A 30-year-old man named Muhammad Abdullah brought his mother to the lady doctor for a check-up

he word Jihad is derived from the verb jahada which means: “he exerted himself”. Thus literally, Jihad means exertion, striving; but in juridico-religious sense, it signifies the exertion of one’s power to the utmost of one’s capacity in the cause of Allah. This is why the word Jihad has been used as the antonym to the word Qu,ud (sitting) in the Holy Qur’an (iv. 95). Thus Jihad in Islam is not an act of violence directed indiscriminately against the non-Muslims; it is the name given to an all-round struggle which a Muslim should launch against evil in whatever form or shape it appears.

Qital fi sabilillah (fighting in the way of Allah) is only one aspect of Jihad. Even this qital in Islam is not an act of mad brutality. It has its material and moral functions, i.e. self-preservation and the preservation of the moral order in the world

A 30-year-old man named Muhammad Abdullah brought his mother to the lady doctor for a check-up

The verdict of all religious and ethical philosophies-ancient and modern-justify war on moral grounds. When one nation is assailted by the ambitions and cupidity of another, the doctrine of non-resistance is anti-social, as it involves non-assertion, not only of one’s own rights,

but of those of others who need protection against the forces of tyranny and oppression. A Muslim is saddled with the responsibilities to protect himself and all those who seek his protection. He cannot afford to abandon the defenceless people, old man, women and children to privation, suffering and moral peril. Fighting in Islam, therefore, represents in Islamic Law what is known among Western jurists as “just war”.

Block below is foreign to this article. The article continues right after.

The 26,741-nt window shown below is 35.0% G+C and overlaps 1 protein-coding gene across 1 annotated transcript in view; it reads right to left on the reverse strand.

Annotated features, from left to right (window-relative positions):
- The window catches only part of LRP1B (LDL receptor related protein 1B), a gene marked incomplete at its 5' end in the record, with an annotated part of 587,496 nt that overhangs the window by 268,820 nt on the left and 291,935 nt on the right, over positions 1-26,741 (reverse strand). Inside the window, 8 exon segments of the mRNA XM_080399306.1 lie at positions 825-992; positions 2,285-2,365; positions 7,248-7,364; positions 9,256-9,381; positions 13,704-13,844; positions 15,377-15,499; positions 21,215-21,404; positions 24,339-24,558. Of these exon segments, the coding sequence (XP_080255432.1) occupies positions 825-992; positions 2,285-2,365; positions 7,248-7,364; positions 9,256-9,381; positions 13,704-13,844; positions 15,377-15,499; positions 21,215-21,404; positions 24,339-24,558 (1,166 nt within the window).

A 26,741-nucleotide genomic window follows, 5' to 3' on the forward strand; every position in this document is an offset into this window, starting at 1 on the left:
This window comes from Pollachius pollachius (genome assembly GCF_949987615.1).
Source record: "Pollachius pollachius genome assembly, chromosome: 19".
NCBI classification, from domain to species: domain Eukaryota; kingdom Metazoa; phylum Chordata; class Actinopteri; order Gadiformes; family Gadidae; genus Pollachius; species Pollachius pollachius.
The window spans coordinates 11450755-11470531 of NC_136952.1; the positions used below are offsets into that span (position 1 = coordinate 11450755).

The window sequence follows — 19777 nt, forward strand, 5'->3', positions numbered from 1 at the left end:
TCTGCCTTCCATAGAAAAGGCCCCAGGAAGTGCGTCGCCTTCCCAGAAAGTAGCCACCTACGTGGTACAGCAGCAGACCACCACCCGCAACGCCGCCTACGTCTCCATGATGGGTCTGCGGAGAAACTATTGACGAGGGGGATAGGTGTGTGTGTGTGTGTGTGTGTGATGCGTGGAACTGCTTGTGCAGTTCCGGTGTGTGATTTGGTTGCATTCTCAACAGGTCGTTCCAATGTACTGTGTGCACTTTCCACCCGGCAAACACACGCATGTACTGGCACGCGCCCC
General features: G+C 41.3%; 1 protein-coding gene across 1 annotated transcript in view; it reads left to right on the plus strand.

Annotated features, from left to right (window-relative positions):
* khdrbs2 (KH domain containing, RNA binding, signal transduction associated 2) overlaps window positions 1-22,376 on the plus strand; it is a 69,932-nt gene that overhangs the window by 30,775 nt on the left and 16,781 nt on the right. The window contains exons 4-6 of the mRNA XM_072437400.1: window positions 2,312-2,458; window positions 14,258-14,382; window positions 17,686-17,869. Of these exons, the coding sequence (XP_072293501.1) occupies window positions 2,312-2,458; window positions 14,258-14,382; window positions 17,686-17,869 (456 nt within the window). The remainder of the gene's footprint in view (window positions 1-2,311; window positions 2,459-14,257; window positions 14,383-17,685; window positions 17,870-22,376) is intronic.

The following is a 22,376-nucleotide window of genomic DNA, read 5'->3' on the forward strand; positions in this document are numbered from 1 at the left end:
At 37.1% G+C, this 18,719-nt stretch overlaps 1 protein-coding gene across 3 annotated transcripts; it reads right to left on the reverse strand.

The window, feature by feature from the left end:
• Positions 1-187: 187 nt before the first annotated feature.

The very first revelation in which the permission to wage war against the forces of evil sums up the aims and objects of qital in Islam:

“Permitted’are those who are fought against, because they have been oppressed. and verily God is more Powerful for their aid. Those who have been driven from their homes unjustly only because they said: ‘Our Lord is Allah,’ for had it not been for ‘Allah’s repelling someone by means of others, cloisters and churches and mosques, wherein the name of Allah is oft-mentioned, would assuredly have been pulled down. Verily Allah helps one who helps Him. Lo! Allah is Strong. Almighty” (xxii. 39.41).

These verses eloquently speak of ‘the fact that it is neither for the acquisition of territory nor for the love of power and distinction that the Muslims have been permitted to raise arms against the enemy. They were allowed to do so because their very existence had been made difficult by the high-handedness of the Meccans. The Holy Qur’an has elucidated this point in the following verse

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